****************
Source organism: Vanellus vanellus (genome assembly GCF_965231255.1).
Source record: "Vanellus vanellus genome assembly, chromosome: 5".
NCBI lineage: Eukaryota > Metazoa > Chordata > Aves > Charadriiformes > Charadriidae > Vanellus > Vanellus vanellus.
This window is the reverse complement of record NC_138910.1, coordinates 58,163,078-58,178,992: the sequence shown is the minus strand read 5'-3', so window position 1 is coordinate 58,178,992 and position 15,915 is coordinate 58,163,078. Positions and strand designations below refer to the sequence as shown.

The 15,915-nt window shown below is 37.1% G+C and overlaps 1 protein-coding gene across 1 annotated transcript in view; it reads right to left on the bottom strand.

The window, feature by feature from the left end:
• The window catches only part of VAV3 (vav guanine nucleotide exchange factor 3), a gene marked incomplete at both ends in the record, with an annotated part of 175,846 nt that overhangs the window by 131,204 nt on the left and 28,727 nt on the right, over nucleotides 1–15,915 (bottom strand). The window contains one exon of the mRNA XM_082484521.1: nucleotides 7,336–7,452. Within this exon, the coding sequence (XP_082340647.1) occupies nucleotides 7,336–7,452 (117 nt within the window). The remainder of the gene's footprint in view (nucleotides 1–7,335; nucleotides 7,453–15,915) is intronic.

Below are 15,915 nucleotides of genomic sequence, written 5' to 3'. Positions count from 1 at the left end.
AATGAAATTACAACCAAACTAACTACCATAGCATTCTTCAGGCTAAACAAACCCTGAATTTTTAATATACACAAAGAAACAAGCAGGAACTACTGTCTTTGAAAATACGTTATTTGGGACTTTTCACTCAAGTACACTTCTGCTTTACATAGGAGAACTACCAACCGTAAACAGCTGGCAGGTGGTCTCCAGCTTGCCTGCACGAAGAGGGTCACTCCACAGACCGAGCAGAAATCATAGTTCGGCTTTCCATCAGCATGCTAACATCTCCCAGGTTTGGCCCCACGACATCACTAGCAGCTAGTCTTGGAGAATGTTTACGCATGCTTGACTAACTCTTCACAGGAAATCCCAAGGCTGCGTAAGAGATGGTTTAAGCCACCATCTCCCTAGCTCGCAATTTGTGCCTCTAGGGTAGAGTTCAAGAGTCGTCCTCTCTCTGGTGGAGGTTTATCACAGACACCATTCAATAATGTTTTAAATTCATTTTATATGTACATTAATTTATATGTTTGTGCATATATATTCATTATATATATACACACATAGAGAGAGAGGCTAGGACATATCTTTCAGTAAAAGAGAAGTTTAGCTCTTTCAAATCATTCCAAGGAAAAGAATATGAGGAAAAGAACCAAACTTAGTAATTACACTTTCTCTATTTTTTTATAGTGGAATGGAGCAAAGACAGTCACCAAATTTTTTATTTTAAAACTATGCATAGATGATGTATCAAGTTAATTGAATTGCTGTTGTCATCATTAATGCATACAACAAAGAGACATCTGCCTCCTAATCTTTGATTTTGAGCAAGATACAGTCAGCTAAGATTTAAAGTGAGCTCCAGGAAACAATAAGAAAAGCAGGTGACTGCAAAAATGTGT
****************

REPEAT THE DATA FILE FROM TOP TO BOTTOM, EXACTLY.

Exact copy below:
Source organism: Vanellus vanellus (genome assembly GCF_965231255.1).
Source record: "Vanellus vanellus genome assembly, chromosome: 5".
NCBI lineage: Eukaryota > Metazoa > Chordata > Aves > Charadriiformes > Charadriidae > Vanellus > Vanellus vanellus.
This window is the reverse complement of record NC_138910.1, coordinates 58,163,078-58,178,992: the sequence shown is the minus strand read 5'-3', so window position 1 is coordinate 58,178,992 and position 15,915 is coordinate 58,163,078. Positions and strand designations below refer to the sequence as shown.

The 15,915-nt window shown below is 37.1% G+C and overlaps 1 protein-coding gene across 1 annotated transcript in view; it reads right to left on the bottom strand.

The window, feature by feature from the left end:
• The window catches only part of VAV3 (vav guanine nucleotide exchange factor 3), a gene marked incomplete at both ends in the record, with an annotated part of 175,846 nt that overhangs the window by 131,204 nt on the left and 28,727 nt on the right, over nucleotides 1–15,915 (bottom strand). The window contains one exon of the mRNA XM_082484521.1: nucleotides 7,336–7,452. Within this exon, the coding sequence (XP_082340647.1) occupies nucleotides 7,336–7,452 (117 nt within the window). The remainder of the gene's footprint in view (nucleotides 1–7,335; nucleotides 7,453–15,915) is intronic.

Below are 15,915 nucleotides of genomic sequence, written 5' to 3'. Positions count from 1 at the left end.
AATGAAATTACAACCAAACTAACTACCATAGCATTCTTCAGGCTAAACAAACCCTGAATTTTTAATATACACAAAGAAACAAGCAGGAACTACTGTCTTTGAAAATACGTTATTTGGGACTTTTCACTCAAGTACACTTCTGCTTTACATAGGAGAACTACCAACCGTAAACAGCTGGCAGGTGGTCTCCAGCTTGCCTGCACGAAGAGGGTCACTCCACAGACCGAGCAGAAATCATAGTTCGGCTTTCCATCAGCATGCTAACATCTCCCAGGTTTGGCCCCACGACATCACTAGCAGCTAGTCTTGGAGAATGTTTACGCATGCTTGACTAACTCTTCACAGGAAATCCCAAGGCTGCGTAAGAGATGGTTTAAGCCACCATCTCCCTAGCTCGCAATTTGTGCCTCTAGGGTAGAGTTCAAGAGTCGTCCTCTCTCTGGTGGAGGTTTATCACAGACACCATTCAATAATGTTTTAAATTCATTTTATATGTACATTAATTTATATGTTTGTGCATATATATTCATTATATATATACACACATAGAGAGAGAGGCTAGGACATATCTTTCAGTAAAAGAGAAGTTTAGCTCTTTCAAATCATTCCAAGGAAAAGAATATGAGGAAAAGAACCAAACTTAGTAATTACACTTTCTCTATTTTTTTATAGTGGAATGGAGCAAAGACAGTCACCAAATTTTTTATTTTAAAACTATGCATAGATGATGTATCAAGTTAATTGAATTGCTGTTGTCATCATTAATGCATACAACAAAGAGACATCTGCCTCCTAATCTTTGATTTTGAGCAAGATACAGTCAGCTAAGATTTAAAGTGAGCTCCAGGAAACAATAAGAAAAGCAGGTGACTGCAAAAATGTGT